India’s forest cover is under a quarter of the total geographical area.
The good news coming out of the latest tiger census would have brought bright smiles on the faces of people. At a time when humans might be stretching the definition of wildlife with some of their own untamed behaviour as in Manipur comes the news that tiger conservation efforts are seen to be bearing fruit with a good rise in the number of big striped cats counted in the wild.
Nothing warms the cockles of the heart of the conservationists than the rising numbers. The panic over possible extinction of India’s most famous creature of the wild with an aura and a mystique attached to it by its stealthy behaviour and its imperial looks was triggered by the prominent number 1,411 after the 2006 count.
The count of 1,411 and then 1,706 in 2010 helped focus on the drastic steps needed to be taken and today’s 3,682 is cause enough for celebration. The numbers are up despite possibly higher mortality rates, human-animal conflicts because of the demand on space around the fringes of forests and not to speak of the unceasing murderous intent of poachers who see value in the fabled tiger parts for which there is a readymade market.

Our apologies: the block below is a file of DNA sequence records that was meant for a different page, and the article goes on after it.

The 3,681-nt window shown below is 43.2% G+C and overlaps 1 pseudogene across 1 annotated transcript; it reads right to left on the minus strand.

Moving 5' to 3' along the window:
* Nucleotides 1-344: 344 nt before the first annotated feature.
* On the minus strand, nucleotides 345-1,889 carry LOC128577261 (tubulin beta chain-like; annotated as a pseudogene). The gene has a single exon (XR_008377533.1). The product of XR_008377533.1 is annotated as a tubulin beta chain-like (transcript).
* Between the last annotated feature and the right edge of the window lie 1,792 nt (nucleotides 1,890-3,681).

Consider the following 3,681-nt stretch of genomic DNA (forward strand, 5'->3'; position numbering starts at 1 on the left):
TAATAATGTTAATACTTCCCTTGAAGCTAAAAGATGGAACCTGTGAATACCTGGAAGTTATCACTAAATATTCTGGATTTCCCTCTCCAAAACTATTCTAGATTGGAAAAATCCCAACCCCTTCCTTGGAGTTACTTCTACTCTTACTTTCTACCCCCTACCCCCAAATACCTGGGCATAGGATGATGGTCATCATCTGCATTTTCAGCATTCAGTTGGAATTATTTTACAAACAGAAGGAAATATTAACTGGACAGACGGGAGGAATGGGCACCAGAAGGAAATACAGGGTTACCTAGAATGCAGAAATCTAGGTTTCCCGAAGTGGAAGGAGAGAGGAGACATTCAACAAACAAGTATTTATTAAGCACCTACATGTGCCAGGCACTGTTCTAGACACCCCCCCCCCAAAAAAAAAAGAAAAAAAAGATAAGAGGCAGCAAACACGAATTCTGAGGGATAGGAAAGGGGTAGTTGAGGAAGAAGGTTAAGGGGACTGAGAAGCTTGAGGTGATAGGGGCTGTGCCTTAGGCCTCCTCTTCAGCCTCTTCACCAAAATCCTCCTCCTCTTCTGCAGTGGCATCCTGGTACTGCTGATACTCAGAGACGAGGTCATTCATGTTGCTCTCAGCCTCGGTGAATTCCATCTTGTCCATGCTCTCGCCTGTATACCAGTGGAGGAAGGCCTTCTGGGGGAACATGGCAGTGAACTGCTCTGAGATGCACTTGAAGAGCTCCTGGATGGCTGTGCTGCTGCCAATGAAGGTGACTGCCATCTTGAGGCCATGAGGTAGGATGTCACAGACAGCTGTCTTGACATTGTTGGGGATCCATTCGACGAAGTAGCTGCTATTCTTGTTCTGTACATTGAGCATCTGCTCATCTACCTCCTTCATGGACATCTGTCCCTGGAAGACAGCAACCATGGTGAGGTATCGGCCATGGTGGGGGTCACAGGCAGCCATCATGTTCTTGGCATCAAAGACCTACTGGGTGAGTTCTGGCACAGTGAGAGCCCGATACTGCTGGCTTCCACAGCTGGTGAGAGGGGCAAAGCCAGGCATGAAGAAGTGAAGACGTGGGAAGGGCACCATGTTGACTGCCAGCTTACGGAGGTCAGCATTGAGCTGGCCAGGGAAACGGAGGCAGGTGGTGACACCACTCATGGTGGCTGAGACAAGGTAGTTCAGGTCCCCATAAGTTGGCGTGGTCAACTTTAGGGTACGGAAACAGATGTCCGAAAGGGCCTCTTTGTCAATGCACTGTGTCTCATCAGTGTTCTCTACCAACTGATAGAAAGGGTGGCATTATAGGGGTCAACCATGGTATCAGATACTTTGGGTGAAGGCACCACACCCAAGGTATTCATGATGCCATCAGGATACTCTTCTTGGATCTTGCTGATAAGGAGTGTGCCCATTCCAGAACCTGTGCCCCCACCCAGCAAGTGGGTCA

A division bench of the Bombay high court, in invoking the Mahabharata to convince the Goa government to notify the Mhadei forest as a tiger reserve, recalled the unforgettable beautiful lines from the epic — “If there is no forest, then the tiger gets killed; if there is no tiger, then the forest gets destroyed. Hence the tiger protects the forest and the forest guards the tiger.”
While Madhya Pradesh, Karnataka and Uttarakhand are demonstrating best the value of declaring more forest areas as tiger reserves, Tamil Nadu has fared well in declaring contiguous habitats as tiger country while the two Telugu states and Chhattisgarh may have to become more proactive to stem the declining numbers.
India’s forest cover is under a quarter of the total geographical area. Though it grew by a little over 3 per cent between 2019 and 2021, a lot more remains to be done regarding afforestation. Tiger conservation is an index of how forest land is being protected, but, clearly, a lot more remains to be done in the face of climate change caused by global warming.